6. So what is Judge Manning doing stopping a trial because the prosecution screws up? If there is a case for forgery, that is a separate matter, and can be charged separately

    Prediction: There never will be another trial, because trying the Orie sisters again would clearly be double jeopardy. Who is to blame for this? A prosecutor too inept to deal with the changing landscape of a major criminal trial, and therefore did not even read exhibits that attacked the credibility of his major witnesses and a judge who never has quite understood the fact that a referee in a basketball game does not get to shoot and dribble.



  20. interested observer
    March 6, 2011 2:09 pm

    i’m pretty sure that double jeopardy doesn’t apply whe a mistrial is declared. Regarding the prosecution’s failure to catch the forgery earlier, my understanding is that the documents were not produced until the defense portion of the trial. The late production makes me wonder why they weren’t produced during discovery and whether they should have been allowed into evidence at all.

    the fault for the production and introduction of the forgeries lies with the defense, they will be retried and I’d bet on purgery charges as well.



  21. LawGod
    March 6, 2011 5:05 pm

    Double jeopardy attaches once the jury is sworn in. the fact of a mistrial is not going to preclude that. Defendants do not have to produce documents in discovery in a criminal case. But that doesn’t negate the fact that the prosecution had those documents at least 5 days before the trial ended. Having the documents 5 minutes before you close to jury would have been enough to have affected the outcome in this case, IF the prosecutor actually took the time to read them. You put them up for the jury to see, you take your time and show them to jury, and then you ask why someone who didn’t do what she is charged with doing would falsify documents. It makes for a 20 minute closing and it would have been very effective. My bet is no one on the prosecution bothered to look. Inept lawyering. Happens all the time.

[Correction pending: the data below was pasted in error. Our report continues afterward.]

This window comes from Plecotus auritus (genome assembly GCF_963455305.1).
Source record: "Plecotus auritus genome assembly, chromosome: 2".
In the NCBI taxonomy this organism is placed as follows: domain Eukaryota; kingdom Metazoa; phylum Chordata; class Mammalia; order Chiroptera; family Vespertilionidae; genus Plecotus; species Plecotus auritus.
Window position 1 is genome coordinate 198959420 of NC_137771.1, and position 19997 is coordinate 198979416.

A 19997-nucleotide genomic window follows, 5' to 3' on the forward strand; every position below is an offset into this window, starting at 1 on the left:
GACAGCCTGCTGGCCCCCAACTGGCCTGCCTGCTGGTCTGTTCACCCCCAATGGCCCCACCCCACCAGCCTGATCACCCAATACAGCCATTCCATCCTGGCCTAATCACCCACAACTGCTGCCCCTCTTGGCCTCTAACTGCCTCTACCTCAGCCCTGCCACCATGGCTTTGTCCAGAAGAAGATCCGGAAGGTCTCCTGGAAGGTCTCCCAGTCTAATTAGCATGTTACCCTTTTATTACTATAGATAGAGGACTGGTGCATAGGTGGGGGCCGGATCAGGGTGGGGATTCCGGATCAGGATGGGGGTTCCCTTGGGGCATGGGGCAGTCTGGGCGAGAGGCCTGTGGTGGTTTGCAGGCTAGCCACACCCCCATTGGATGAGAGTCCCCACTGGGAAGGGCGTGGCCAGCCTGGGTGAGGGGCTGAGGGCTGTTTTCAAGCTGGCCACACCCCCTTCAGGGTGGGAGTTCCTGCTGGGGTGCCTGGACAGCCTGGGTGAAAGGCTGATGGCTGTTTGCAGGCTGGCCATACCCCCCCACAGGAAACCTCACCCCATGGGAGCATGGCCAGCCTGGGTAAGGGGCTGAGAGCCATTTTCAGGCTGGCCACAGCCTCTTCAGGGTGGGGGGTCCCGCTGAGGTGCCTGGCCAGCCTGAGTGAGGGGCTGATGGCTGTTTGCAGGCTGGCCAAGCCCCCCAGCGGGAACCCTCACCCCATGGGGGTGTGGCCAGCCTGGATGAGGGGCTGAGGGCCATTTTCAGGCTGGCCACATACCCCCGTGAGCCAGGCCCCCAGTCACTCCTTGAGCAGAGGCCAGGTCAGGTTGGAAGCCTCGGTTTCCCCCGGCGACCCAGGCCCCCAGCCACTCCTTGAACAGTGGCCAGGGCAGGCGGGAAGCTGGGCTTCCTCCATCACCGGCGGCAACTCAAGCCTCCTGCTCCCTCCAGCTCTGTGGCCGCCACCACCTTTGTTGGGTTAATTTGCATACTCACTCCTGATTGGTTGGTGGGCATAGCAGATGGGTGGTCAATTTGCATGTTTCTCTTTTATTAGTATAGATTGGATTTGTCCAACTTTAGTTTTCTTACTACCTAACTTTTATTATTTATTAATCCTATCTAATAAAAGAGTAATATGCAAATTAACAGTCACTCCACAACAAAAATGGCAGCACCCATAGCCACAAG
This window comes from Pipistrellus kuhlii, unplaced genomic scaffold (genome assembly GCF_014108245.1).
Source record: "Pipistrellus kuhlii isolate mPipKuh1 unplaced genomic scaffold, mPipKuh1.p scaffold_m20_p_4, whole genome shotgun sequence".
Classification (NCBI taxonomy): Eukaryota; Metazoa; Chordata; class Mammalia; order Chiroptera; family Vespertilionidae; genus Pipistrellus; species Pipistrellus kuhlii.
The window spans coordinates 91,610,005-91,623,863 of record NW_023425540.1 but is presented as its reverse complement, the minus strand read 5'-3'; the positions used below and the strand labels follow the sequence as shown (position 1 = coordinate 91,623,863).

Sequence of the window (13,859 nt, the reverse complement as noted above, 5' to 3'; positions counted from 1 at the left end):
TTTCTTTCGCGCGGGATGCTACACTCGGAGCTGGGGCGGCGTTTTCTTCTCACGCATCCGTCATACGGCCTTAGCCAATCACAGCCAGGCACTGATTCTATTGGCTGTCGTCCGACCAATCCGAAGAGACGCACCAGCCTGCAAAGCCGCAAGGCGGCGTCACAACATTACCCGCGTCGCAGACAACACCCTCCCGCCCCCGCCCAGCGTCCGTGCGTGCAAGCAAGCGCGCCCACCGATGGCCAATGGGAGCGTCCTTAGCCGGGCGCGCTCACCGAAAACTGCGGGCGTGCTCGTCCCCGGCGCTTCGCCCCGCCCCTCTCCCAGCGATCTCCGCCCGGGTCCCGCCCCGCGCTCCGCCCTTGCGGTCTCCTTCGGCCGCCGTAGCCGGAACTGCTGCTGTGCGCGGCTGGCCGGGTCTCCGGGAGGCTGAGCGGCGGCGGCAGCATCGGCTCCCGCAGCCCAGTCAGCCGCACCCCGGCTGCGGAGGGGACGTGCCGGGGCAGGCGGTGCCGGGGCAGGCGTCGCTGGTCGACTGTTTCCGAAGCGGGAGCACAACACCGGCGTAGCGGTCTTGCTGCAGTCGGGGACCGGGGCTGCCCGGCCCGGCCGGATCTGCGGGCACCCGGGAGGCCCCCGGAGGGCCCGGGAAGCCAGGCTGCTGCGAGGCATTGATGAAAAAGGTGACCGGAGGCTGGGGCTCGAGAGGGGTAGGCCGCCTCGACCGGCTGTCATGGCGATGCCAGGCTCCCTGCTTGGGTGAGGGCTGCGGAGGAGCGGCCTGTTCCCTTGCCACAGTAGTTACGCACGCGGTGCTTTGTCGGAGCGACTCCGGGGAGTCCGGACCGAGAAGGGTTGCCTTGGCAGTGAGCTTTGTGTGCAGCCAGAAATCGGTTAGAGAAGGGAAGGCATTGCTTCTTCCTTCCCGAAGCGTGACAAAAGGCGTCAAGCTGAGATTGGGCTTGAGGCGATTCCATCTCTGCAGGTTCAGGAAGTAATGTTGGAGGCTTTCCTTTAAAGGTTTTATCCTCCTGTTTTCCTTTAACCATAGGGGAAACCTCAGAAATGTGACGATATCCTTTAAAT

The issue of someone being charged with perjury is different than the effect on this trial. The prosecution blew it, and the Orie will not be able to be retried on these charges, if the Pennsylvania appellate courts follow the law as it stands now.



  22. Pingback: Giving Forgery a Bad Name — Worst Cut and Paste Job Ever? : Pittsburgh Legal Back Talk

  23. interested observer
    March 7, 2011 10:21 am

    I disagree, I don’t think a mistrial implicates double jeopardy unless there is egregious prosecutorial misconduct that causes the mistrial. In the Orie case, the misconduct was on the part of the defense. I believe that the Ories will eventually retried on the initial charges and there will be more charges filed against someone regarding the forgeries.



  24. justanobserver
    March 7, 2011 12:29 pm

    @Lawgod – the prosecution did NOT have the documents for “at least 5 days before the trial ended” as you claim. These documents were introduced as evidence when Jane Orie took the stand, which was Monday, Feb. 28. The jury started their deliberations on Wednesday, Mar. 2. That’s quite a bit less time than you are claiming the prosecution had to go over this new information, of which there were hundreds of pages. However, you seem determined to exonerate the Ories.



  25. toni
    March 7, 2011 2:58 pm

    EXCELLENT POST Lawgod. I for one, am sick of the use of mistrials in high profile cases.